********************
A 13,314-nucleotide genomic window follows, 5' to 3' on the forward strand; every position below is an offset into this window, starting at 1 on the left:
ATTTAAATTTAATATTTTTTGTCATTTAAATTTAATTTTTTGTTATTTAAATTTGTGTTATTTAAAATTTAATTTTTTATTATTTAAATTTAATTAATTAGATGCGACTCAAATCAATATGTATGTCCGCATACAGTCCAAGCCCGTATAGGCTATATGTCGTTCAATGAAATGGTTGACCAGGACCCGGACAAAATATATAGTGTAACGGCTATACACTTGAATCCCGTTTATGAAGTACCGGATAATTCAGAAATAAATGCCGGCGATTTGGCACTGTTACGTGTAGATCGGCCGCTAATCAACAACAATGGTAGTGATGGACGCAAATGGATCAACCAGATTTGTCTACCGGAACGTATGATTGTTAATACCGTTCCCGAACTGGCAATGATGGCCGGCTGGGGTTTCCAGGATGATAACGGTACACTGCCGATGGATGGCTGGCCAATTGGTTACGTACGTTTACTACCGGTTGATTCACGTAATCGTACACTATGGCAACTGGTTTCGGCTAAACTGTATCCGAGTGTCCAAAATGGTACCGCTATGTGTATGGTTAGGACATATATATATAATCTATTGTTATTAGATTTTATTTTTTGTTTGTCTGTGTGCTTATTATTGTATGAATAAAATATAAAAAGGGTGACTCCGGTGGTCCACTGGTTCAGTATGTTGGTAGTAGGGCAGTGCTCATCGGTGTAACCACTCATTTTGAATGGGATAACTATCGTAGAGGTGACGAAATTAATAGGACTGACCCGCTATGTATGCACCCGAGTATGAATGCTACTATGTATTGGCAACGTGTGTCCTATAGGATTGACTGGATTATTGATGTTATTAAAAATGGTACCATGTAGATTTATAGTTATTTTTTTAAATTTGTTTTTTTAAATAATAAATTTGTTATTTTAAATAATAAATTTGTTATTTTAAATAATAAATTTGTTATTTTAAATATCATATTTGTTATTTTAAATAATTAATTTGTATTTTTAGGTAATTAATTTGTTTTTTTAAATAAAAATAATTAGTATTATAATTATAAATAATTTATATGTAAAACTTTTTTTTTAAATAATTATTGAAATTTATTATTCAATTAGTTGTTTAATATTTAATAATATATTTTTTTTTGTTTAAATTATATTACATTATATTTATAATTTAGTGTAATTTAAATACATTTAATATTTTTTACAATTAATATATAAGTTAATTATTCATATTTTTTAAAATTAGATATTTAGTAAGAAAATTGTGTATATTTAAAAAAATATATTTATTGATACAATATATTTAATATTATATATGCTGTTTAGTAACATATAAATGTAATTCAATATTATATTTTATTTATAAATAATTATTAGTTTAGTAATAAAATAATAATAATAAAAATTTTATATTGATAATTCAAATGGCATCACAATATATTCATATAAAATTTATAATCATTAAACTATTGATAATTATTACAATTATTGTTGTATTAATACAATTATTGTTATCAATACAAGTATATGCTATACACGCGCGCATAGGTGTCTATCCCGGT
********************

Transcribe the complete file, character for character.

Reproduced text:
A 13,314-nucleotide genomic window follows, 5' to 3' on the forward strand; every position below is an offset into this window, starting at 1 on the left:
ATTTAAATTTAATATTTTTTGTCATTTAAATTTAATTTTTTGTTATTTAAATTTGTGTTATTTAAAATTTAATTTTTTATTATTTAAATTTAATTAATTAGATGCGACTCAAATCAATATGTATGTCCGCATACAGTCCAAGCCCGTATAGGCTATATGTCGTTCAATGAAATGGTTGACCAGGACCCGGACAAAATATATAGTGTAACGGCTATACACTTGAATCCCGTTTATGAAGTACCGGATAATTCAGAAATAAATGCCGGCGATTTGGCACTGTTACGTGTAGATCGGCCGCTAATCAACAACAATGGTAGTGATGGACGCAAATGGATCAACCAGATTTGTCTACCGGAACGTATGATTGTTAATACCGTTCCCGAACTGGCAATGATGGCCGGCTGGGGTTTCCAGGATGATAACGGTACACTGCCGATGGATGGCTGGCCAATTGGTTACGTACGTTTACTACCGGTTGATTCACGTAATCGTACACTATGGCAACTGGTTTCGGCTAAACTGTATCCGAGTGTCCAAAATGGTACCGCTATGTGTATGGTTAGGACATATATATATAATCTATTGTTATTAGATTTTATTTTTTGTTTGTCTGTGTGCTTATTATTGTATGAATAAAATATAAAAAGGGTGACTCCGGTGGTCCACTGGTTCAGTATGTTGGTAGTAGGGCAGTGCTCATCGGTGTAACCACTCATTTTGAATGGGATAACTATCGTAGAGGTGACGAAATTAATAGGACTGACCCGCTATGTATGCACCCGAGTATGAATGCTACTATGTATTGGCAACGTGTGTCCTATAGGATTGACTGGATTATTGATGTTATTAAAAATGGTACCATGTAGATTTATAGTTATTTTTTTAAATTTGTTTTTTTAAATAATAAATTTGTTATTTTAAATAATAAATTTGTTATTTTAAATAATAAATTTGTTATTTTAAATATCATATTTGTTATTTTAAATAATTAATTTGTATTTTTAGGTAATTAATTTGTTTTTTTAAATAAAAATAATTAGTATTATAATTATAAATAATTTATATGTAAAACTTTTTTTTTAAATAATTATTGAAATTTATTATTCAATTAGTTGTTTAATATTTAATAATATATTTTTTTTTGTTTAAATTATATTACATTATATTTATAATTTAGTGTAATTTAAATACATTTAATATTTTTTACAATTAATATATAAGTTAATTATTCATATTTTTTAAAATTAGATATTTAGTAAGAAAATTGTGTATATTTAAAAAAATATATTTATTGATACAATATATTTAATATTATATATGCTGTTTAGTAACATATAAATGTAATTCAATATTATATTTTATTTATAAATAATTATTAGTTTAGTAATAAAATAATAATAATAAAAATTTTATATTGATAATTCAAATGGCATCACAATATATTCATATAAAATTTATAATCATTAAACTATTGATAATTATTACAATTATTGTTGTATTAATACAATTATTGTTATCAATACAAGTATATGCTATACACGCGCGCATAGGTGTCTATCCCGGT